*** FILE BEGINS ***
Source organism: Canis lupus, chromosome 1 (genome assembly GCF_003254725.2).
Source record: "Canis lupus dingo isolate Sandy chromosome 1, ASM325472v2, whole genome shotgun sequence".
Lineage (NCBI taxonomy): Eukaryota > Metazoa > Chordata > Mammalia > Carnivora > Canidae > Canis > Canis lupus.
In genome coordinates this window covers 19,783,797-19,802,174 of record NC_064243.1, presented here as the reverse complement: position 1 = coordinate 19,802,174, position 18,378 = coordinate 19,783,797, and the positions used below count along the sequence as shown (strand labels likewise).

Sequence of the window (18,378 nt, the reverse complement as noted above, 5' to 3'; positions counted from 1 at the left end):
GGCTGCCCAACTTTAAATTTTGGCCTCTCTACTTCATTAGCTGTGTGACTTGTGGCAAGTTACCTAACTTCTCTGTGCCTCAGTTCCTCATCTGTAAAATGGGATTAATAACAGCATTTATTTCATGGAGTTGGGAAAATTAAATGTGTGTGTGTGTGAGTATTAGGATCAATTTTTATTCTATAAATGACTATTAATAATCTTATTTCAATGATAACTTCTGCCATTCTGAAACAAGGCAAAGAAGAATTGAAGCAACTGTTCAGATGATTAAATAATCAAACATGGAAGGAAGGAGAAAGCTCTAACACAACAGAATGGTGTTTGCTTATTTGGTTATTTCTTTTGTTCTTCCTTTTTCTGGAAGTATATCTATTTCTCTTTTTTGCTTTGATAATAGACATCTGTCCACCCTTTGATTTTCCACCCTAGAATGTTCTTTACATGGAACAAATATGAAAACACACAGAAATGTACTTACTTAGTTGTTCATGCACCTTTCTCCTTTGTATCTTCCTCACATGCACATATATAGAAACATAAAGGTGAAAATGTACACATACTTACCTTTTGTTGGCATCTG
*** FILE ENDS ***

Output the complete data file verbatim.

Source organism: Canis lupus, chromosome 1 (genome assembly GCF_003254725.2).
Source record: "Canis lupus dingo isolate Sandy chromosome 1, ASM325472v2, whole genome shotgun sequence".
Lineage (NCBI taxonomy): Eukaryota > Metazoa > Chordata > Mammalia > Carnivora > Canidae > Canis > Canis lupus.
In genome coordinates this window covers 19,783,797-19,802,174 of record NC_064243.1, presented here as the reverse complement: position 1 = coordinate 19,802,174, position 18,378 = coordinate 19,783,797, and the positions used below count along the sequence as shown (strand labels likewise).

Sequence of the window (18,378 nt, the reverse complement as noted above, 5' to 3'; positions counted from 1 at the left end):
GGCTGCCCAACTTTAAATTTTGGCCTCTCTACTTCATTAGCTGTGTGACTTGTGGCAAGTTACCTAACTTCTCTGTGCCTCAGTTCCTCATCTGTAAAATGGGATTAATAACAGCATTTATTTCATGGAGTTGGGAAAATTAAATGTGTGTGTGTGTGAGTATTAGGATCAATTTTTATTCTATAAATGACTATTAATAATCTTATTTCAATGATAACTTCTGCCATTCTGAAACAAGGCAAAGAAGAATTGAAGCAACTGTTCAGATGATTAAATAATCAAACATGGAAGGAAGGAGAAAGCTCTAACACAACAGAATGGTGTTTGCTTATTTGGTTATTTCTTTTGTTCTTCCTTTTTCTGGAAGTATATCTATTTCTCTTTTTTGCTTTGATAATAGACATCTGTCCACCCTTTGATTTTCCACCCTAGAATGTTCTTTACATGGAACAAATATGAAAACACACAGAAATGTACTTACTTAGTTGTTCATGCACCTTTCTCCTTTGTATCTTCCTCACATGCACATATATAGAAACATAAAGGTGAAAATGTACACATACTTACCTTTTGTTGGCATCTG